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Chervil root is the small taproot of a leafy plant, with leaves similar to those of carrots. Chaerophyllum bulbosum is grown for its root and not its leafy greens, like the herb chervil. It is a biennial plant, meaning that it takes two years for it to fully mature. During the first year of growth, the stem, leaves and small white flowers grow; in the next year, the root develops. Roots can grow from two-3 inches in length and half that in diameter. Short and stout with a brown skin and a creamy white flesh reminiscent of potatoes. Chervil root isn’t harvested until after the first frost, when temperature dips change the biochemical structure of the root making it edible, and producing its unique flavor. Its taste is said to be a cross between a carrot and a chestnut, with a starchy texture.
Chervil root is available during the early fall and through the winter months.
Chervil root is a member of the Umbelliferae family; one of the root vegetables known as ‘umbellifers,’ which includes parsley root, carrots and celeriac among others. Botanically, it is known as Chaerophyllum bulbosum, and more commonly sold as 'Turnip-rooted Chervil'. Most roots take over one year to mature, and require a touch of frost before the tuber is truly edible. Chervil root is most often found in the United Kingdom and in its native Europe.
Chervil root is high in fiber and has the same starchy quality as a potato. It contains favorable amounts of vitamins B and C and mineral salts. The rich carbohydrate reserves of Chervil root increase after a period of cold storage, making it a highly desirable crop for diversity and use as a food source. Such high levels of sucrose and starch in one root vegetable are rare, and research into how to improve crop yields and extend seed life is on-going.
Chervil root is most often prepared like other root vegetables, either boiled or roasted. Much of the flavor and aroma is from the skin of the tuber, so it is advised not to peel Chervil root prior to preparing it. Roots should be thoroughly washed to remove any soil or debris. Chervil root can be braised alongside meats or other vegetables or boiled and mashed or pureed. Chervil pairs well with meat and fish, as well as other root vegetables like carrots, parsnips and celeriac. Chervil root can be stored like potatoes through the winter, as long as care is taken to keep the tuber from sprouting (proper temperature and moisture levels maintained).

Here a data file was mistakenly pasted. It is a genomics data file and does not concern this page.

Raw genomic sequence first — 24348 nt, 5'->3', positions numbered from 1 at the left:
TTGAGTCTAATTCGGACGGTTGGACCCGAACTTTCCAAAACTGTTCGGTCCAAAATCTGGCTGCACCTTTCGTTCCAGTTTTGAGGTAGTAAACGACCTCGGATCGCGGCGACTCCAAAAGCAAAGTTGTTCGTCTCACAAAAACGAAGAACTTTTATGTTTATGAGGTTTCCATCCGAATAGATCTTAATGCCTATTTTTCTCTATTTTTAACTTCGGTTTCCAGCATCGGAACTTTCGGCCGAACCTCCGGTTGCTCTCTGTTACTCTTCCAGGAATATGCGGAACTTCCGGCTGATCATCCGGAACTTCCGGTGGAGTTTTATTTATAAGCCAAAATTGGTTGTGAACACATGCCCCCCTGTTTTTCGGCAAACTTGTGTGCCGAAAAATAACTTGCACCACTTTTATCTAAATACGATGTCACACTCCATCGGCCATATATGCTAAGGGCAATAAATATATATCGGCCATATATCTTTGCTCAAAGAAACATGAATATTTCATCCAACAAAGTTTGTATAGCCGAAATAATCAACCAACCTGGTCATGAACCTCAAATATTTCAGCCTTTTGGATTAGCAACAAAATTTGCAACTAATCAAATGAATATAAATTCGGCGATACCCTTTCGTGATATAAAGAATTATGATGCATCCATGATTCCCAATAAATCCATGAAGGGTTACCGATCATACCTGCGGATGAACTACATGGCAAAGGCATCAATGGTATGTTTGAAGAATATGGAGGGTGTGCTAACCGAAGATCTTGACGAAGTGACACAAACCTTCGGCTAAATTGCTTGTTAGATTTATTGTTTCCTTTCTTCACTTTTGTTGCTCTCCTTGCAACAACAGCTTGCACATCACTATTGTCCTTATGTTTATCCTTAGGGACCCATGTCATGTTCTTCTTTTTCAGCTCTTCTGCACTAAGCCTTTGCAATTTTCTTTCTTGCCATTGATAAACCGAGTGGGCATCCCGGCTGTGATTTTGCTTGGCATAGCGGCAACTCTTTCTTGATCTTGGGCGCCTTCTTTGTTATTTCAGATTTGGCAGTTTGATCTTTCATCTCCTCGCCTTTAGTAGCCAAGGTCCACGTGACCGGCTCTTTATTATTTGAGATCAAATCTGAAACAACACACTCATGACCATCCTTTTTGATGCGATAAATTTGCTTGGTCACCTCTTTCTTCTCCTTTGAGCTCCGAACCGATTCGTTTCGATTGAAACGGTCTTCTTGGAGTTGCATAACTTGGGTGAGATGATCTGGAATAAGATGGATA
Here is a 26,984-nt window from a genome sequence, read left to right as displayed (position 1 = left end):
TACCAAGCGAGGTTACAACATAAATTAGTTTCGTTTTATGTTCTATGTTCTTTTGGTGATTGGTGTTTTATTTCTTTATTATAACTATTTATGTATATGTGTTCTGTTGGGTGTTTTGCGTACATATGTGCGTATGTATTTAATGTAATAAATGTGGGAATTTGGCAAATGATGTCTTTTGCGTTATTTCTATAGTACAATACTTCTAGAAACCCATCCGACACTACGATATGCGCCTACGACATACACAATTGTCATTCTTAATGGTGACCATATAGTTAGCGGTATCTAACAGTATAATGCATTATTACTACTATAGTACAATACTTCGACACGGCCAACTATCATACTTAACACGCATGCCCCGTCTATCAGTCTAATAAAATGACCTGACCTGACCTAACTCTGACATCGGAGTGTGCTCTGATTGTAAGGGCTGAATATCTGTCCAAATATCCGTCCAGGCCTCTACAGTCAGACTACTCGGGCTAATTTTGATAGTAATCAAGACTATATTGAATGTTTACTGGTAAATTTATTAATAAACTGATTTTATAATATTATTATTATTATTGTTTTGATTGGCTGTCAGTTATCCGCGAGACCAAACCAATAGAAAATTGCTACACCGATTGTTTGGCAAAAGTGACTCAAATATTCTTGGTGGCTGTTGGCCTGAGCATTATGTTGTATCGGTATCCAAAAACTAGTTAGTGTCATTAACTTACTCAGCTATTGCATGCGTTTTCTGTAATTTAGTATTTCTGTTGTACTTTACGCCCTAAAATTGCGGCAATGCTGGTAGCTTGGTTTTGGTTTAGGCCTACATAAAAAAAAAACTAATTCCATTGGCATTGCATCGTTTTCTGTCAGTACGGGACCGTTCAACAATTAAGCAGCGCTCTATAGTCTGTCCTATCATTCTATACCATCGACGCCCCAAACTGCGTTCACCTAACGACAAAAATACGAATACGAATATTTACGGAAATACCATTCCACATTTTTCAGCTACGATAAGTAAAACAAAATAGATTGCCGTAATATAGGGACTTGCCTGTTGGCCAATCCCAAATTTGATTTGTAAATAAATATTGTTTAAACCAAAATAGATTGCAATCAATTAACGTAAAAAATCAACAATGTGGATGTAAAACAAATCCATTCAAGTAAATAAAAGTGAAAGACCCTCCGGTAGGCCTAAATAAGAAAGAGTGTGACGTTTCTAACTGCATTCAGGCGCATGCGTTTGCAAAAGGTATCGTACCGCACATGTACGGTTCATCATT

Around the turn of the 19th century, famed French botanist Maurice Vilmorin believed Chervil root to be a valuable edible tuber, and suggested it be classified with the potato, though its production levels were not nearly equal. The distinctly flavored root is among the European “5 herb aromatics” though its use has declined much in the last couple hundred years.
Used by early Greeks and Romans and in England during the 14th through 17th century, Chervil root was first introduced to agriculture in France in 1846. It is native to Central and Eastern Europe and is a member of the Apiaceae family which is known to be of special interest due to their aromatics and high levels of fiber. There are challenges in the cultivation of Chervil root. If proper soil temperatures and moisture levels aren’t reached, the seed embryo will go dormant and can remain so for very long periods of time resulting in smaller yields. Research and cultivation of this almost forgotten tuber began in France’s Loire Valley and north of Brittany around the mid-1980s. The work being done is centered on increasing yield and limiting seed dormancy and fragility and has produced several cultivars like “Altan,” “Véga,” and “M4.10.”. This has led to an increase in cultivation and more home gardeners growing Chervil root. The aromatic tuber can be found throughout Europe and the United Kingdom. Appearances in the United States are limited to farmer’s markets and specialty stores, and availability is very limited.
Recipes that include Chervil Root. One is easiest, three is harder.